A SMOKING GUN AT LAST, OR JUST MORE SMOKE AND MIRRORS?

13 08 2017

The latest round of accusations in the ongoing controversy over Russian interference in last year’s US election has produced what many in the media are calling “a smoking gun”: Donald Trump, Jr., Jared Kushner, and Paul Manafort met with a woman described by the English national who set up the meeting as a “Russian government lawyer” who claimed to have “potentially compromising material on Ms. Clinton.”

There it is in plain black and white, we are told: the Trump campaign’s core members met with a Russian national and received “material aid” for the Trump campaign from her and her country. Ka-ching! Violations of US campaign finance laws!

Trial for Impeachment!

Trial for Treason!

Let’s step out of the roar of the crowd at this thrilling turn of events and consider what really happened, and what it means.

First of all, I think former US ambassador to the Soviet Union Jack Matlock has the most concise commentary on whether it is proper for representatives of a political campaign to speak with the diplomatic representatives of other countries:

Our press seems to be in a feeding frenzy regarding contacts that President Trump’s supporters had with Russian Ambassador Sergei Kislyak and with other Russian diplomats. The assumption seems to be that there was something sinister about these contacts, just because they were with Russian diplomats. As one who spent a 35-year diplomatic career working to open up the Soviet Union and to make communication between our diplomats and ordinary citizens a normal practice, I find the attitude of much of our political establishment and of some of our once respected media outlets quite incomprehensible. What in the world is wrong with consulting a foreign embassy about ways to improve relations? Anyone who aspires to advise an American president should do just that.

In other words, the Democrats are attempting to sensationalize and criminalize just the kind of openness and communication, i.e., freedom, that the United States supposedly champions in the world, and that this country has pushed long and hard to establish in both the old Soviet Union and in the Russian Federation it has since become. What has turned the Democrats into such a bunch of soreheads? “Why do they hate us for our freedom?”

I think that the driving force behind that anger, and”Russiagate,” is  the Democratic National Committee’s frustration at having lost control of the narrative about Hillary Clinton, as not only Republican but left-wing non-mainstream news sources presented facts about her that disagreed sharply with the DNC’s presentation of her. “If only the Russians, and their allies and useful idiots in the American left, hadn’t publicized all that nasty stuff about her, some of which was totally made up, she would be President now instead of him. ” Read the rest of this entry »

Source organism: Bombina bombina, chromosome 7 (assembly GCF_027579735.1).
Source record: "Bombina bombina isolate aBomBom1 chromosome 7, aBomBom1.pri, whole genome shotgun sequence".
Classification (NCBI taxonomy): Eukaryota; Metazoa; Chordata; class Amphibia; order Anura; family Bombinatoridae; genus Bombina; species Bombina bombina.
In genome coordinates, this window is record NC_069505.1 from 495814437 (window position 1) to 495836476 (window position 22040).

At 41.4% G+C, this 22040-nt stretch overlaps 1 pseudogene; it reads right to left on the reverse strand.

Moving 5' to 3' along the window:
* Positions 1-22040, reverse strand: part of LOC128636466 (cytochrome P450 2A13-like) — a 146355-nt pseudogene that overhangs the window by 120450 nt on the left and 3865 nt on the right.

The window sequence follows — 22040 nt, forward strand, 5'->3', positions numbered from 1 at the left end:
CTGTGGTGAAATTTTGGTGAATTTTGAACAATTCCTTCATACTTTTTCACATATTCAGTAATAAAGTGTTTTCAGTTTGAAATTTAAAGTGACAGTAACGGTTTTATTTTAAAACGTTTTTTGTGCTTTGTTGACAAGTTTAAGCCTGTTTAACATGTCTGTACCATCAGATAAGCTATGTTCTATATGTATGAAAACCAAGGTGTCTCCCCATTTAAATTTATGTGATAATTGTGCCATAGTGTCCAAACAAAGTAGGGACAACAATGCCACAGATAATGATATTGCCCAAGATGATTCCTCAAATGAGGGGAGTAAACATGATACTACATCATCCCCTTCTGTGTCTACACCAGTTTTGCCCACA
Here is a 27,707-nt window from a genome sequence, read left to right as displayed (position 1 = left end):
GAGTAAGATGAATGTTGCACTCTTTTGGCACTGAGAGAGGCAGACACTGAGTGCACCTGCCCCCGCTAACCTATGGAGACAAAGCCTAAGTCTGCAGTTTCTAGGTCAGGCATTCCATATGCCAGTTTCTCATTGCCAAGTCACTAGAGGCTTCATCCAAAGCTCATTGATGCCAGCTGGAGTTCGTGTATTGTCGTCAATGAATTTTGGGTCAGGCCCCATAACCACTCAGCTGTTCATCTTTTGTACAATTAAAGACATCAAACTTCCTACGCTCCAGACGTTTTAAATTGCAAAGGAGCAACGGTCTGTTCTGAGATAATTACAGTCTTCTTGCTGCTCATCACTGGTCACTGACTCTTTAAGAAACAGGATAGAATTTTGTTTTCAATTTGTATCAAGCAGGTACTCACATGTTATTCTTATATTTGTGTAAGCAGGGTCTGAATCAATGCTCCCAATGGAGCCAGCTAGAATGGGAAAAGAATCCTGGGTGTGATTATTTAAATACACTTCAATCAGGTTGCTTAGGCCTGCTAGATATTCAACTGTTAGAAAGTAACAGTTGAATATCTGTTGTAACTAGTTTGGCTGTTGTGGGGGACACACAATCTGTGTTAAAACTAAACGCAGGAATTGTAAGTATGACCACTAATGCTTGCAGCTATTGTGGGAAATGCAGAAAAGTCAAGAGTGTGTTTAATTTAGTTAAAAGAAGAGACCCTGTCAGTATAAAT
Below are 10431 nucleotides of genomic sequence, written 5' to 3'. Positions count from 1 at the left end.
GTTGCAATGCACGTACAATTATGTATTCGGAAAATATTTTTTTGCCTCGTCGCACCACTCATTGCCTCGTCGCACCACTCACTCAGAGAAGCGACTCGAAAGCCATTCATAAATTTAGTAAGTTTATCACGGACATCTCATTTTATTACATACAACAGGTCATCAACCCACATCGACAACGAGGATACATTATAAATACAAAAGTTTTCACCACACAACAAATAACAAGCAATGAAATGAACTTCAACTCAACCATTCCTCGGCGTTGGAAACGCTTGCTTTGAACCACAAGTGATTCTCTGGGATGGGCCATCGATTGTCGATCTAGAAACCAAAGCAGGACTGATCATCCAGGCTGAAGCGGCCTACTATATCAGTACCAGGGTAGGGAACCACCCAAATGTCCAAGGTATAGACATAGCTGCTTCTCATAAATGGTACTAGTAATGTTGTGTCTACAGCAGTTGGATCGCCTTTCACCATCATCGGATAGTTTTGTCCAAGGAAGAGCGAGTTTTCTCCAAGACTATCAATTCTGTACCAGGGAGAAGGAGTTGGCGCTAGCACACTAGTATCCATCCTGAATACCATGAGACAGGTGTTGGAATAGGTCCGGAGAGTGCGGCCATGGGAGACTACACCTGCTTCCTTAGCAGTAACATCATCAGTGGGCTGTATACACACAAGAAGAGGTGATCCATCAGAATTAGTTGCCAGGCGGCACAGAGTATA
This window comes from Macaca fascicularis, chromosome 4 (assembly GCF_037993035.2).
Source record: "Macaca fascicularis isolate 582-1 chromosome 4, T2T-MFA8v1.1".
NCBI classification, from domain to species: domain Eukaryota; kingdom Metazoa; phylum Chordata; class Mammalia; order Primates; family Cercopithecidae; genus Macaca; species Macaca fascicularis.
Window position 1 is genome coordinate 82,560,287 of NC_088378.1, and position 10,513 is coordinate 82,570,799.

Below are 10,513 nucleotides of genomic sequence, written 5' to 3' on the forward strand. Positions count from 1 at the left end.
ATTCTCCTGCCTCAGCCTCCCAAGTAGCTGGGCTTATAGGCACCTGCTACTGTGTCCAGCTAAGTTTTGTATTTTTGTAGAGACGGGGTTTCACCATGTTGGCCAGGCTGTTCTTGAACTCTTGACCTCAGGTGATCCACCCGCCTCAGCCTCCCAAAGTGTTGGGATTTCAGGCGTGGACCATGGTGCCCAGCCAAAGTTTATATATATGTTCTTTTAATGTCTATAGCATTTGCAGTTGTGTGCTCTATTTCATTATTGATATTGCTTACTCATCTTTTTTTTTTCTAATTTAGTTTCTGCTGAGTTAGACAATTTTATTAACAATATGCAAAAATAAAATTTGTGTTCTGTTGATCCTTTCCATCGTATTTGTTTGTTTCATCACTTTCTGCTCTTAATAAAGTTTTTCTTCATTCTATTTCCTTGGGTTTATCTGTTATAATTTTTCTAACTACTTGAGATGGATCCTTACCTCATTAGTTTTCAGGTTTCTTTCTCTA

A DEEP GREEN PERSPECTIVE ON BERNIE SANDERS

11 07 2015
sanderswoodcut
Not since the halcyon days when Rev. Martin Luther King broadened his perspective from civil rights for African-Americans to human rights for everybody, and called for an end to poverty, oppression, and warfare, has there been such thunder on the left.  Bernie Sanders has come out swinging, not just as a populist, but as a socialist, and he has tapped into a vein of enthusiasm that just might propel him into the Democratic Party nomination for President, and from there into the White House.
Bernie Sanders’ career has, over the years, built a solid foundation for such an attempt.  As a college student he worked with the Student Non-violent Coordinating Committee in Mississippi, and he spent time on a kibbutz in Israel before moving to Vermont and getting into politics with the Liberty Union Party. He was a frequent losing candidate throughout the 70’s, and ultimately left the LUP.  Then, in 1981, friends urged him to run for mayor of Burlington, his home and the largest city in Vermont. Sanders ran as an independent and a socialist, won by ten votes, and went on to serve four terms, beating Republicans, Democrats, and Republican-Democratic fusion candidates.  Sanders’ tenure as mayor, according to Peter Dreier and Pierre Clavel, writing in The Nation, produced the following results:
… the city’s largest housing development is now resident-owned, its largest supermarket is a consumer-owned cooperative, one of its largest private employers is worker-owned, and most of its people-oriented waterfront is publicly owned. Its publicly owned utility, the Burlington Electric Department, recently announced that Burlington is the first American city of any decent size to run entirely on renewable electricity.
 
The city has largely continued in the direction Sanders set it in, with protégés of his winning election most of the time since his retirement as mayor in 1989.  The changes that Sanders made in Burlington have remained because they are so popular with so many people, independents, Democrats, Republicans, and socialists alike.  In 1990, again running as an independent, he won Vermont’s seat in the U.S. House of Representatives.  One of his first acts as a Congressman was to establish the “Progressive Caucus.” However, his role since arriving on the national scene has more as a conscience than as a get-it-done legislator.  He has introduced what would be landmark legislation if it went anywhere, but, between hostile Republicans and indifferent Democrats, only one bill, and some floor amendments, have Sanders’ name on them. The bill was a largely procedural one allowing Vermont and New Hampshire to co-operate on taking care of the Connecticut River.

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